Last Updated on May 5, 2015, by eNotes Editorial. Word Count: 186
*Andalusia. Vast region of southern Spain that Lorca knew best and uses as the setting for many of his works. Inhabited by Moors from Northern Africa for nearly eight hundred years, it retains their cultural influences in many areas, especially in architecture, vocabulary, place names, poetry, and music. Some Moorish descendants also still remain, as do the Spanish gypsies, whose cultures combined to produce flamenco songs, music and dance.
Homes. Locations of many scenes, using minimal stage settings and direction, limited scenery. Rooms are painted yellow or pink or white and are decorated with flowers and simple furnishings.
Cave. Dwelling in which the bride lives. Caves were often used as dwellings in mountainous parts of southern Spain, notably by Gypsy families. The interior of the bride’s cave is comfortably and tastefully decorated. However, its exterior is “as hard as a landscape” on ceramic decorated with white, gray, blue and silver colors.
White house. Building with arches and white stairs, walls, and floors that resemble those of a church. Neighbors meet here to discuss the ill-fated wedding and its deadly aftermath.
Last Updated on June 1, 2019, by eNotes Editorial. Word Count: 484
A Nation Divided
Spain entered the twentieth century as a constitutional monarchy. The Spanish populace, however, had little faith in this regime as the country was hampered by persistent and grave economic instability. Clearly, a change in the political and economic order of things was necessary. Widely opposed forces vied for contention. In various parts of the country where industrialization had taken place, workers were determined to ensure their proper treatment and compensation and to enhance their social status. These groups were eager to see a left-wing, socialist government take the reins of Spain. These groups were forward-looking in cultural terms. A society still imbued with classist notions, for example, was not a society able to accommodate a new working and middle class made up of former peasants who would no longer tolerate the old class hierarchy. This old hierarchy heavily favored the aristocracy and educated classes. These new social groups were also staunchly antimonarchical, and they were also secular in view. To the opposing groups of Spaniards, these forces of change represented a drastic and fearful break from centuries of tradition, whether in social, cultural, or political terms. These other groups wished to maintain a traditional class structure, the succession of kings and queens, and the Catholic Church as a centrally shaping social and educational force. Lorca was on the side of change. His relations with the left-wing government voted into power in 1931 were cordial. Its Minister of Education, Fernando de los Ríos, funded the theater project of which Lorca was artistic director (the project was called La barraca).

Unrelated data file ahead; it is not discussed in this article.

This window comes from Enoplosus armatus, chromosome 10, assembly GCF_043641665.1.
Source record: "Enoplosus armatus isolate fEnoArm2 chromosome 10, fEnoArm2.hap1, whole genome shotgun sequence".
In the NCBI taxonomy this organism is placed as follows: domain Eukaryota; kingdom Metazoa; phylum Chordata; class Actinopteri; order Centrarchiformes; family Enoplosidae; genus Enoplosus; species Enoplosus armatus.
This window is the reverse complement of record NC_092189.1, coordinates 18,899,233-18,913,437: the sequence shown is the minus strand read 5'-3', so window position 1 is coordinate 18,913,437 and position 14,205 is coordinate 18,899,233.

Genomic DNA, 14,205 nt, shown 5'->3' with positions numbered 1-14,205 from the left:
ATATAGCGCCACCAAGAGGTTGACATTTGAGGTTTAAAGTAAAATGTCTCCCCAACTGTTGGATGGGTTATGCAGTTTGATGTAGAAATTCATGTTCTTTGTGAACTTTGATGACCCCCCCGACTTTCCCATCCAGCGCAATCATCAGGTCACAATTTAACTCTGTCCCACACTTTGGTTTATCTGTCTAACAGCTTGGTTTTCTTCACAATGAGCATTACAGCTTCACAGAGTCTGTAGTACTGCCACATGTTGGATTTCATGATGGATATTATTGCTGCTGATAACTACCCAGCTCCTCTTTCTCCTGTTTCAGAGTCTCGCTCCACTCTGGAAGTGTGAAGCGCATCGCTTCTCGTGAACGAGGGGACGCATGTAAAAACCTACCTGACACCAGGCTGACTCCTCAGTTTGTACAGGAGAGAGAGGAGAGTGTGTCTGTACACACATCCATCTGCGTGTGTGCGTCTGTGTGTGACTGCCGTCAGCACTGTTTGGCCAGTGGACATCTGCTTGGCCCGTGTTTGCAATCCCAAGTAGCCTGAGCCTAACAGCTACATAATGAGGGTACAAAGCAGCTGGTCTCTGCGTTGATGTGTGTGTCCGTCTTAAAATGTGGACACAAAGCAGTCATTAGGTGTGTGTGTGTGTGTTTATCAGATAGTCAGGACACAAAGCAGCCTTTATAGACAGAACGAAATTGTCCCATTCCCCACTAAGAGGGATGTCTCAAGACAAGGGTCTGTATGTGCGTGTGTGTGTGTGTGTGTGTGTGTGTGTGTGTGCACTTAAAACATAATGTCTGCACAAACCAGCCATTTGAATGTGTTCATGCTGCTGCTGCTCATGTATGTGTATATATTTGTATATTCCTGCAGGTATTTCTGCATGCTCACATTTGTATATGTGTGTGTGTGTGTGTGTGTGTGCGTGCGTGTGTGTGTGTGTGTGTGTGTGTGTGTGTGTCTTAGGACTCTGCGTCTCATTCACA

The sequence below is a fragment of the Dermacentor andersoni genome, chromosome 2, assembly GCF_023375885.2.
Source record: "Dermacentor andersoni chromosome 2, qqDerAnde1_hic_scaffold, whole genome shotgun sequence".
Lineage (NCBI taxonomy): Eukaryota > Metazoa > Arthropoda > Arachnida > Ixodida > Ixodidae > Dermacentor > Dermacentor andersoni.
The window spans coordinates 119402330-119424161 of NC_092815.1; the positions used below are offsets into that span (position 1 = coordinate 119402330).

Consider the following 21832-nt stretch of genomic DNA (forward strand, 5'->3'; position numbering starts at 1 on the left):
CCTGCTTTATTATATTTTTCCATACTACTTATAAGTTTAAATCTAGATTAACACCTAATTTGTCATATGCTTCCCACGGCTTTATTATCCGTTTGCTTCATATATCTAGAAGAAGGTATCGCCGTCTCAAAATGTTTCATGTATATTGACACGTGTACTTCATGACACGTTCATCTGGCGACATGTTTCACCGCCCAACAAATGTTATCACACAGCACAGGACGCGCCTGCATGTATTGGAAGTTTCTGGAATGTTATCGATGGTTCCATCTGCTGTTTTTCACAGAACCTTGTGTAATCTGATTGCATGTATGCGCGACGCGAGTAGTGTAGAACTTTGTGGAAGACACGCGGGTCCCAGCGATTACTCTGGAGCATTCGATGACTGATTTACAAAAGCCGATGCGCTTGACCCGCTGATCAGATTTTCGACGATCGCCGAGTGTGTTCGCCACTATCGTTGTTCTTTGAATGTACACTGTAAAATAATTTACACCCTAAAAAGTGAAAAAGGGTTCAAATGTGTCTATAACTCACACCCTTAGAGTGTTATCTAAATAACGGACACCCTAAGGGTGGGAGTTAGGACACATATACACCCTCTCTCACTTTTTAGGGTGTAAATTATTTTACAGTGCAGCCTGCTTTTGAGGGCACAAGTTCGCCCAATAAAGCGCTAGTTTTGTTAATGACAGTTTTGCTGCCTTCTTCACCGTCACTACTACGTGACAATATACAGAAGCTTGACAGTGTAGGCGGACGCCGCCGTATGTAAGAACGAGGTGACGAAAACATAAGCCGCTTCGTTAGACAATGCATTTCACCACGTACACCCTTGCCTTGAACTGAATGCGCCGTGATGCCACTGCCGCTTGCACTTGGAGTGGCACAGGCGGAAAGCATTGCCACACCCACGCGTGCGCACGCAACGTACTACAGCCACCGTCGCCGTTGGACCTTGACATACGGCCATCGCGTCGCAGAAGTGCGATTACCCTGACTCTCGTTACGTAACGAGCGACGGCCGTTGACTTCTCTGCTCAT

The Democratic Republic versus The Dictatorship
The political scene in Spain was highly changeable during the late 1920s and early 1930s. A left-wing government, elected in 1931, was voted in again in 1936 after a brief return to a right-wing government in between. But Spain seemed determined to change, to try to negotiate the difficulties of modifying political and cultural institutions shaped for centuries by attitudes and beliefs no longer viable. This effort was effectively halted, however, as one of the leaders of Spain's traditionalist factions staged a coup d' état, or overthrow of the government, in 1936. This army general, Francisco Franco, was funded by fellow European nationalist and fascist leaders Adolf Hitler and Benito Mussolini. A bloody three-year civil war ensued, with the forces of Franco finally winning. As Lorca was clearly...
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